Hand image recognition. Similarly, human gestures are a

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Hand Gesture recognition using

Hidden Markov

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Arpit Sharma

D.A.V.I.E.T, Jalandhar

[email protected]



Abstract— With recent technological
advancements in the field of artificial intelligence, human gesture recognition
has gained special interests in the fields of computer vision and human
computer interaction. Gesture recognition is a difficult problem because of the
variations in subject location, size in the frame. Subject occlusion also
hinders the process of image recognition. Similarly, human gestures are a
pattern recognition problem. This paper proposes a method to recognize time –
varying human gestures from continuous video streams. This uses hidden Markov
model method for the human hand gesture recognition. This can be applied to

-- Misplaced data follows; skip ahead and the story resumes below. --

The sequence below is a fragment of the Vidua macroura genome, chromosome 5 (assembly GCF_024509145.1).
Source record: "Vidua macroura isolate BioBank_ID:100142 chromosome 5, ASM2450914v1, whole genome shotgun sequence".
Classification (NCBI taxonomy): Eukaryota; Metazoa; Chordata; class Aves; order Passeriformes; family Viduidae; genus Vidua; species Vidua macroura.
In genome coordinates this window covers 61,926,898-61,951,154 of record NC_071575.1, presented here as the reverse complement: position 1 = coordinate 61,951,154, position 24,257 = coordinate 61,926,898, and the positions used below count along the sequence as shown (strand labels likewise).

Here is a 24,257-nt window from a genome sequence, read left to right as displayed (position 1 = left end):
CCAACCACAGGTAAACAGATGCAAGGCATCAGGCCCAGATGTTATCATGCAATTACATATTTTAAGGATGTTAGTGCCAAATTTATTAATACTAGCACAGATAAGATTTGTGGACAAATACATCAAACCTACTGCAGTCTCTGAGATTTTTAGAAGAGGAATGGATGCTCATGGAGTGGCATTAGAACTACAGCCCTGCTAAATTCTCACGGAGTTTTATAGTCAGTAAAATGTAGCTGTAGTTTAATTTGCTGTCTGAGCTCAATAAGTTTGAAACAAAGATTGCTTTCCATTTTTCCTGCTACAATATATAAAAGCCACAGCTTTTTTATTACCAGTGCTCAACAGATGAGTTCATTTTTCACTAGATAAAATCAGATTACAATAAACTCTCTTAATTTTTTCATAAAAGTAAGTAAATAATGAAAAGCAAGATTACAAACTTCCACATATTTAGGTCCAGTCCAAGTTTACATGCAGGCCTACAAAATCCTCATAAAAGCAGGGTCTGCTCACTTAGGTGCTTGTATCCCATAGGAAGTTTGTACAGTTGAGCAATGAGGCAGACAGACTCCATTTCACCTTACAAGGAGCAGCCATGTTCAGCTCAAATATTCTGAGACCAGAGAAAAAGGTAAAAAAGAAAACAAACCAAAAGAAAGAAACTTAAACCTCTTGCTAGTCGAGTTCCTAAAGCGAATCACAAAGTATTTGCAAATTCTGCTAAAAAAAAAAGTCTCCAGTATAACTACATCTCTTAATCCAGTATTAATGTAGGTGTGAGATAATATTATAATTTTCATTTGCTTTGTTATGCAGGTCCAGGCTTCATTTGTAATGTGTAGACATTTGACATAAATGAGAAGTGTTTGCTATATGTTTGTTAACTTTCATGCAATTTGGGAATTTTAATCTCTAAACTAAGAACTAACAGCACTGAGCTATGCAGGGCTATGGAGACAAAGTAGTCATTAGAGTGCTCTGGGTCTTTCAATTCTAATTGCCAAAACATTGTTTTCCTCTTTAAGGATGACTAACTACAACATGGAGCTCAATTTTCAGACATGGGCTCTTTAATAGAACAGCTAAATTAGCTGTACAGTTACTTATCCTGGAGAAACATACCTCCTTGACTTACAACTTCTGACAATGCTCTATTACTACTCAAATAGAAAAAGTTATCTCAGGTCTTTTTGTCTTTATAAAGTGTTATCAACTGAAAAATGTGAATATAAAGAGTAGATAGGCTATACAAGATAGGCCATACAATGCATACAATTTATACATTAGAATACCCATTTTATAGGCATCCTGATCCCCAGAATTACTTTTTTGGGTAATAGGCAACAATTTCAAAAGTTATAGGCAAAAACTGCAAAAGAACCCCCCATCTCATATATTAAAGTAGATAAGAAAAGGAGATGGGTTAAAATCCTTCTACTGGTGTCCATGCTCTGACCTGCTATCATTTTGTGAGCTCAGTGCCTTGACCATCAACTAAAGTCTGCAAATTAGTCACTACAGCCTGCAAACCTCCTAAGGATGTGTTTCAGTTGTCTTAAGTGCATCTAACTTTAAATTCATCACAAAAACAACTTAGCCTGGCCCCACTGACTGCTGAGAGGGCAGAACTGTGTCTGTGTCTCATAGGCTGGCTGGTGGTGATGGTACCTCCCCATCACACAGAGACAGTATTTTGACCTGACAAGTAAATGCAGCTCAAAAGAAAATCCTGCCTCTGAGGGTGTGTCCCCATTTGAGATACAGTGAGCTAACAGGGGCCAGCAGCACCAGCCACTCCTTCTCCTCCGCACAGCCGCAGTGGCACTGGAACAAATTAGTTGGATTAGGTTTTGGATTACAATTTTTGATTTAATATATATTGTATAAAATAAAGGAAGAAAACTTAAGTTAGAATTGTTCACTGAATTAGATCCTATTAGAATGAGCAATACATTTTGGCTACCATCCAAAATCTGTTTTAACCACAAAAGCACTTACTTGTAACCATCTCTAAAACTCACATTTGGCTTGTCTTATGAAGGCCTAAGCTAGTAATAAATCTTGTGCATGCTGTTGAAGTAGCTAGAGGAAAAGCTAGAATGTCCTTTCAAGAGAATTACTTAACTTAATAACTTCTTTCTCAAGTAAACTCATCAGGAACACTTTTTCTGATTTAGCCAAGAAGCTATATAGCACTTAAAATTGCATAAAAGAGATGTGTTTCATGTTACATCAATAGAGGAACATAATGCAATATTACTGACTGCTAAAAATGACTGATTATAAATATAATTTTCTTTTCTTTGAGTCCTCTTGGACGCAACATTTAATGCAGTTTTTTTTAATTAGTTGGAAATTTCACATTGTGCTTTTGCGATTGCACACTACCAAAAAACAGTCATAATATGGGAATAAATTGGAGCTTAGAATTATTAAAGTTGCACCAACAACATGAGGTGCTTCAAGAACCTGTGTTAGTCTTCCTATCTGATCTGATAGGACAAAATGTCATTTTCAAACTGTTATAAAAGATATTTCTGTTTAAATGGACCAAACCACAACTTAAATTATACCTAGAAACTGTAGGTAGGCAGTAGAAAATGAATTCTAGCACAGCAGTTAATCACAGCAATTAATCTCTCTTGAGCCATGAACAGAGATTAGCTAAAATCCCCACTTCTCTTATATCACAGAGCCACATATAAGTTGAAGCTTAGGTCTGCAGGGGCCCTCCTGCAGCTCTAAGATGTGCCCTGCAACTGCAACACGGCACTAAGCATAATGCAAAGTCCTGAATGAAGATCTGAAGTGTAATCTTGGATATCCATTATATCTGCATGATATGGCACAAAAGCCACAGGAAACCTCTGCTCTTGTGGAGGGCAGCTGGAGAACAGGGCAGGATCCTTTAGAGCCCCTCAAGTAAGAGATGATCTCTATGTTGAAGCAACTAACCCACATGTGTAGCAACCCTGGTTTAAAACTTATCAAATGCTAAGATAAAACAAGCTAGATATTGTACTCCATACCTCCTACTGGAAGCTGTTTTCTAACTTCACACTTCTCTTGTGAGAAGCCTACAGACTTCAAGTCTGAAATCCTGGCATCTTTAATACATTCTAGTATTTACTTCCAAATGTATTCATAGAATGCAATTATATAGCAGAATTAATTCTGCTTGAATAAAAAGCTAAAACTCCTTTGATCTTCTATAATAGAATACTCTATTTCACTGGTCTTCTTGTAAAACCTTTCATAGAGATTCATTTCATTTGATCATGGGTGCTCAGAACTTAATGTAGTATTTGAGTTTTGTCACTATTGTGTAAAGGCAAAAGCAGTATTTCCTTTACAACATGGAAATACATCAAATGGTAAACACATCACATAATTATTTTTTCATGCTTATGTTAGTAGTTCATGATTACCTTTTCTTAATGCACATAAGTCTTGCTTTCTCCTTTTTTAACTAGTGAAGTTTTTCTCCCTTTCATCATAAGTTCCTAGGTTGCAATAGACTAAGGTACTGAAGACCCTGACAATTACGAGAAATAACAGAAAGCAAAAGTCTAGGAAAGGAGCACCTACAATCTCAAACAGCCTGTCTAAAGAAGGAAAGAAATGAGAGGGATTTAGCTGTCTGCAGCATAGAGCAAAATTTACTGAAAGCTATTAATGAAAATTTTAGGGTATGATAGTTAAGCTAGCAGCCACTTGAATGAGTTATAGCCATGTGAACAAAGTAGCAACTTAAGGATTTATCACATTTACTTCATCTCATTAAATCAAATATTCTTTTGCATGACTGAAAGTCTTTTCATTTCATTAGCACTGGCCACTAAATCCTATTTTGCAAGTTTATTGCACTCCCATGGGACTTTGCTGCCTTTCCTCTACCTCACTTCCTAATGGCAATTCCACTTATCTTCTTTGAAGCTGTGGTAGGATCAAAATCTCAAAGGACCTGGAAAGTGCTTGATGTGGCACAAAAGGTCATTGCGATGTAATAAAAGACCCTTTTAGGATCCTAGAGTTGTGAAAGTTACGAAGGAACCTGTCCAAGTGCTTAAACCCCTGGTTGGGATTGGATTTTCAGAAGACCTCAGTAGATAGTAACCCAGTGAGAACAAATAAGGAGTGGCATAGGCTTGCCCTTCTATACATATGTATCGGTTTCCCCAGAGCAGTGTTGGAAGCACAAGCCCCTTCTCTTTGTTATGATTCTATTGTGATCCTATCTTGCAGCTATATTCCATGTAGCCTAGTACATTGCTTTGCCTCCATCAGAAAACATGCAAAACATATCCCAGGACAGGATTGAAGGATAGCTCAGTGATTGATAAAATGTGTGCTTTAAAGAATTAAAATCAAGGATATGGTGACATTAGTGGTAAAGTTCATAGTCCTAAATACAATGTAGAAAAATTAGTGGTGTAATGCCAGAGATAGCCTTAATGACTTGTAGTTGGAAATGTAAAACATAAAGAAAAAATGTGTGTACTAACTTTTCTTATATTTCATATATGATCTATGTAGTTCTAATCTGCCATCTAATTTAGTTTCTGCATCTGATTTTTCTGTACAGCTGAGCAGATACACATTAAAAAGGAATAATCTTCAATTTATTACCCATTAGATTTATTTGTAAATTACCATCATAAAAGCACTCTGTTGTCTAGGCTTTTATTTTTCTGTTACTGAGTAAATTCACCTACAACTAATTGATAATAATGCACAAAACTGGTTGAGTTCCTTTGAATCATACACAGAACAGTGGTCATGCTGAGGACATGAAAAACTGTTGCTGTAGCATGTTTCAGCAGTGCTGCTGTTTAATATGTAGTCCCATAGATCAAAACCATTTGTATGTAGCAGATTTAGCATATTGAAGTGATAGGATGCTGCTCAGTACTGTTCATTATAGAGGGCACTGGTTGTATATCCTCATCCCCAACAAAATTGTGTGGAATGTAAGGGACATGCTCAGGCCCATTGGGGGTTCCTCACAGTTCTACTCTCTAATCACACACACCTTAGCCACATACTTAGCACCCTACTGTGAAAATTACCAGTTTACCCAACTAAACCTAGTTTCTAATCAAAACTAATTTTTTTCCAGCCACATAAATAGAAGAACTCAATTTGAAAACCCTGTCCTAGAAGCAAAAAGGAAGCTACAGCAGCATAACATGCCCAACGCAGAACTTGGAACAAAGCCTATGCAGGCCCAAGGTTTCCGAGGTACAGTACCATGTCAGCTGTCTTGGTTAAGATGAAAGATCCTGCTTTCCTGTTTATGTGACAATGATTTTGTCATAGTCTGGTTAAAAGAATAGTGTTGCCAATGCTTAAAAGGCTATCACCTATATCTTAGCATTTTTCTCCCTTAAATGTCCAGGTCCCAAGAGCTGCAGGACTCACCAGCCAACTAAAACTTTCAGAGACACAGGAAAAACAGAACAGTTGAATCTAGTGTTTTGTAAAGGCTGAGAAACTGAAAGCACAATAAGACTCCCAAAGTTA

gestures by simply converting the into sequential symbols. 

Keywords—Hidden Marokov
models; neural networks;Vector quantization.


Human hand gestures are non-verbal actions
used to express information and can instantly recognized by humans. Automatic
gesture recognition from continuous video streams has a variety of potential
applications from smart surveillance to human machine interaction. .
Hand gesture recognition is implemented automatically.
It is performed in two phase process:
Feature Extraction and classification.



Feature extraction and
classification is a field where objects captured are classified into a number
of classes. These objects are referred to as patterns and generally consists of
speech, text or any other pattern. In this paper, the pattern is hand gestures.


Basically, we start when the user provides an input in
form of some gesture. The input data is then collected also known as our
training data for the next step i.e. feature extraction. Training is done using
hidden Markov model. Finally, classification is performed using feature
classifier and the output is generated


Before discussing
about the hidden Markov model, it is necessary to understand it’s foundation
i.e. the Markov process.  A Markov
process consists of two parts: